Photo credit: National Galleries of Scotland
(b Amersfoort, 7 Mar. 1872; d New York, 1 Feb. 1944). Dutch painter, one of the most important figures in the development of abstract art. His early paintings were naturalistic and direct, often delicate in colour, but between 1907 and 1910 his work took on a Symbolist character, partly under the influence of Toorop and perhaps partly owing to his conversion to Theosophy. Between 1912 and the outbreak of the First World War in 1914 he divided his time between Paris and the Netherlands, and in this period he was strongly influenced by Cubism, painting a series of pictures on the theme of a tree in which the image became progressively more fragmented and abstract (Flowering Apple Tree, 1912, Gemeente Mus., The Hague). By 1914 he had virtually eliminated curved lines from his work, using a structure that was predominantly horizontal and vertical, with the merest suggestion of natural forms underlying the patterning.
In 1915 he met Theo van Doesburg, and two years later he joined him in founding the association De Stijl; it promoted a new kind of rigorously geometrical abstract painting of which Mondrian became the main exponent. In this style, which he named Neo-Plasticism, he limited himself to straight lines and basic colours to create an art of great clarity and discipline that he thought reflected the laws of the universe, revealing immutable realities behind the ever-changing appearances of the world. Typically he used a bold grid of black lines (all completely straight and either strictly horizontal or strictly vertical) to form an asymmetrical network of rectangles of various sizes that were painted with a narrow range of colours (the three primaries—blue, red, and yellow—plus black, white, and initially grey, although this was later dropped). From 1919 to 1938 Mondrian lived in Paris, where in 1931 he joined the Abstraction-Création group. For many years he had struggled to earn a living, but in the 1920s he gradually became known to an international circle of admirers, including the American Katherine Dreier. In 1938 he left Paris because of the threat of war, and for the next two years he lived in London, near Naum Gabo and Ben Nicholson. After the house next door to his studio was hit by a bomb, he moved to New York in 1940 and spent his remaining years there, adapting well to his new home even though he was now almost 70. In America he developed a more vibrant style, with syncopated rhythms reflecting his interest in jazz and dancing (Broadway Boogie-Woogie, 1942–3, MoMA); he was noted for his immaculate tidiness and rather fussy lifestyle, but he had a passion for social dancing and took lessons in fashionable steps. His enormous influence was not limited to artists whose style and aesthetic outlook were similar to his own. He also had a powerful impact on much industrial, decorative, and advertisement art from the 1930s onwards; indeed Ian Dunlop writes that ‘it is no exaggeration to say that his effect on the look and style of contemporary life has been greater than that of any modern artist, even of such supreme masters as Matisse and Picasso’ (Piet Mondrian, 1967). This influence was spread by his writings (including numerous articles in the periodical De Stijl) as well as his paintings.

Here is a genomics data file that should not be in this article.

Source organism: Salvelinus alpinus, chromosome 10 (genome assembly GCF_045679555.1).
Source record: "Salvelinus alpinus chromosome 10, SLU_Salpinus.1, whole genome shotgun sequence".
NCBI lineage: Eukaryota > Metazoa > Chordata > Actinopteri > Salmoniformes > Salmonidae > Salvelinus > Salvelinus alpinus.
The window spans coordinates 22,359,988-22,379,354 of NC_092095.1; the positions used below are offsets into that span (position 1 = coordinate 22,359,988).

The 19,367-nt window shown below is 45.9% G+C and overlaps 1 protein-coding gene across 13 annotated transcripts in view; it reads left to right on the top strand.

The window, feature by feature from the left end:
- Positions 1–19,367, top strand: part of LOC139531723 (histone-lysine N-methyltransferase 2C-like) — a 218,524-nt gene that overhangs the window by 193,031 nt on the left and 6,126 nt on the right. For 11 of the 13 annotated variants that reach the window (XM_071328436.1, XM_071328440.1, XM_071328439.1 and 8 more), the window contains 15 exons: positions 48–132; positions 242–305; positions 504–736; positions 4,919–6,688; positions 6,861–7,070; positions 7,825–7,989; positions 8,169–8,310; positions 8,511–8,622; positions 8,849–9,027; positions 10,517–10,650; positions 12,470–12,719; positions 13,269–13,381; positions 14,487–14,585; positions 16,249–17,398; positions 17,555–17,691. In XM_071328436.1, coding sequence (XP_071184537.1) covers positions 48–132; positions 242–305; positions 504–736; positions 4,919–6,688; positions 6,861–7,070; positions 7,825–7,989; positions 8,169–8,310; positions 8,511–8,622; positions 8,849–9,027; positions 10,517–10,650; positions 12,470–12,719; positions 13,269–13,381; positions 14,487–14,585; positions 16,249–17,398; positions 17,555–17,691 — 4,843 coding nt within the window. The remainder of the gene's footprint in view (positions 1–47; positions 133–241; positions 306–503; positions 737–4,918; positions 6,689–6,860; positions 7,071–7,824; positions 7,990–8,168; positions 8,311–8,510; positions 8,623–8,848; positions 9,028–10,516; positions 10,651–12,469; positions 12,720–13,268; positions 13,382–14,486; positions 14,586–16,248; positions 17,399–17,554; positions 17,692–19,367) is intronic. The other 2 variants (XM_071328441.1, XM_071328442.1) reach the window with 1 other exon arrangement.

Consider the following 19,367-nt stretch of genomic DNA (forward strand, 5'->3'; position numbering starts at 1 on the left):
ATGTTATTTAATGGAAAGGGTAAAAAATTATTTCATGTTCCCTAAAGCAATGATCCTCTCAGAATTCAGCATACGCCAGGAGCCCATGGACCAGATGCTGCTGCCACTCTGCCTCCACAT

Text source: The Oxford Dictionary of Art and Artists (Oxford University Press)